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Travel Log
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After thirty years in Southern California, we have moved to Knoxville Tennessee. What a beautiful state! I will be adding pictures to this page all year, so keep checking back.
Spring has arrived!
Tulips are peeking through their protective leaves.
The Bumble Bee is checking out all the flowers.
The rain drops from last night help to bring out the bright colors.
Or, they highlight the beauty of a leaf.
Stop and contemplate the serenity surrounding the statue of St Francis of Assisi, which looks at home in the cool shade.
The moss has made a soft resting spot for the dove.
The new red berries look like leftovers from Christmas.
Tulips are popping up everywhere.
As are mini pansies.
Tulips and Daffodils.
Beautiful flowers are sprinkled all through the grass.
All the trees are blooming.
Color is everywhere.
Dandelions too!
A spring walkway.
More daffodils and tulips.
Another colorful walkway.
Tulip Trees are in full bloom.
Remember making clover necklaces?
A sea of orange lilies.
Boomsday in Knoxville
Over the Labor Day weekend Knoxville has a celebration called Boomsday. There is music, food and fireworks. Over 350,000 people attend, so we decided to view the fireworks from a hill down the street from our home. This is the view from seven miles away.
OK, so I like mushrooms!
Cades Cove in the Great Smoky Mountains National Park
Cades Cove is a six mile long cove which takes you back in time to the 1830s. There is an eleven mile one-way road that takes you past churches, homes and meadows which have a different look every season.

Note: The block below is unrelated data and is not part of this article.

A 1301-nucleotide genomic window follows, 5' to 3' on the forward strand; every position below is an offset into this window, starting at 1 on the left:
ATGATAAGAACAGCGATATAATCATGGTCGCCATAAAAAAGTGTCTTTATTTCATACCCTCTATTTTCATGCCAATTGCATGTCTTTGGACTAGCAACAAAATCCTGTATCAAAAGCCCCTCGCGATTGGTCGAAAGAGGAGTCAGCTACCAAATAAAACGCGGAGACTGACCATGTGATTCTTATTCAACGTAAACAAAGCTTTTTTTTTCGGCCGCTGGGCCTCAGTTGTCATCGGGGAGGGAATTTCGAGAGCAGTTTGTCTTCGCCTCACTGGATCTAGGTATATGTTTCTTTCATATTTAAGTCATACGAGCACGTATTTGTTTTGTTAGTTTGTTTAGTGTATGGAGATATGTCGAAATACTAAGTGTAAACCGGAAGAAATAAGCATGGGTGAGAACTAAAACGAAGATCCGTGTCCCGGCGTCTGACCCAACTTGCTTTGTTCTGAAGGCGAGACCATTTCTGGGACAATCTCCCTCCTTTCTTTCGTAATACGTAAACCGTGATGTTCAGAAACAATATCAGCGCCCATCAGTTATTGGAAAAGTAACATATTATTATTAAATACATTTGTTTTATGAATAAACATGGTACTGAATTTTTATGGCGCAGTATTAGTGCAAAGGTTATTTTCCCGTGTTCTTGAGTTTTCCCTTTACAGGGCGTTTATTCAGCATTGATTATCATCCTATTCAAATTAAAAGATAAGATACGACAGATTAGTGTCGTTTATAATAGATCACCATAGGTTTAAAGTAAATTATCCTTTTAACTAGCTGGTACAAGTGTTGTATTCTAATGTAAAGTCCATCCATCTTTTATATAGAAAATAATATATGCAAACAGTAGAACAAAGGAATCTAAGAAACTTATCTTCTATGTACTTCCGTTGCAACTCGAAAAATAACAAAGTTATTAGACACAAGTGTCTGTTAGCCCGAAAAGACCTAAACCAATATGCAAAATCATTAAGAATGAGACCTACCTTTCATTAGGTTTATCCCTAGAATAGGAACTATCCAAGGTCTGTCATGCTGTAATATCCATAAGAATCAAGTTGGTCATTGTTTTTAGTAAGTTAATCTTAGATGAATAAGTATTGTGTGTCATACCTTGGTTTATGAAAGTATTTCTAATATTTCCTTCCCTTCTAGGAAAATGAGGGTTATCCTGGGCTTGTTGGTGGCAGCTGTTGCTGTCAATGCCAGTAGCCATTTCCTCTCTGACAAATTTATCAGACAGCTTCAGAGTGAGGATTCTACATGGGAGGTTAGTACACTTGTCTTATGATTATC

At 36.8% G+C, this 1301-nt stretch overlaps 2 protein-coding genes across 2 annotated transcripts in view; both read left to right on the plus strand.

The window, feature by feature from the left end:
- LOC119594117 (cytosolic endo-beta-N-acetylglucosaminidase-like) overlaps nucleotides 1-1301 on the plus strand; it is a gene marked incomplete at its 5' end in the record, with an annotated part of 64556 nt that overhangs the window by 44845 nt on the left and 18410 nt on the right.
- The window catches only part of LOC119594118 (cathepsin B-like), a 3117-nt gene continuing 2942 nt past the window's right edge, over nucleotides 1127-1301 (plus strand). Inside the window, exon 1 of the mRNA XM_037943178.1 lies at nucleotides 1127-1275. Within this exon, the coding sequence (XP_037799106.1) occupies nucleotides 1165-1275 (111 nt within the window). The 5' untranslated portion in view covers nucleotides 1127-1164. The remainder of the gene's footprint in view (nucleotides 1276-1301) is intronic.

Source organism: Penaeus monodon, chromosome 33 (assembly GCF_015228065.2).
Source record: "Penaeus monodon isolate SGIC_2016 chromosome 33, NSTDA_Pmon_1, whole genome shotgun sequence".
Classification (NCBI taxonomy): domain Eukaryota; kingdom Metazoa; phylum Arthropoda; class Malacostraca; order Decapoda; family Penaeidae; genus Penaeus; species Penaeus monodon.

This Methodist Church was built in 1902 by J.D. McCampbell, a blacksmith and carpenter, in 115 days for $115.
Pews inside the Methodist Church
Col. Hamp Tipton had this house built in the early 1870s. The property has a smokehouse, blacksmith and carpentry shops, a bee house and a woodshed.
This is a cantilever barn on the Tipton property. The cantilever design was copied from European barns.
There is plenty of wildlife in Cades Cove: foxes, wolfs, wild turkey, bear and deer.
A little humor from the park rangers. They placed pelts from a bear and a beaver by the Do Not Feed the Wildlife sign. The pelts are for educational purposes so the public can feel the fur.
Mingus Mill is actually in a different part of the park and is still grinding corn into cornmeal as it was in the 1800s.
Fall is here!
This is a church taken from my car on Interstate 640.
Norris Lake is stunning at this time of the year.
An old house surrounded by beautiful trees.

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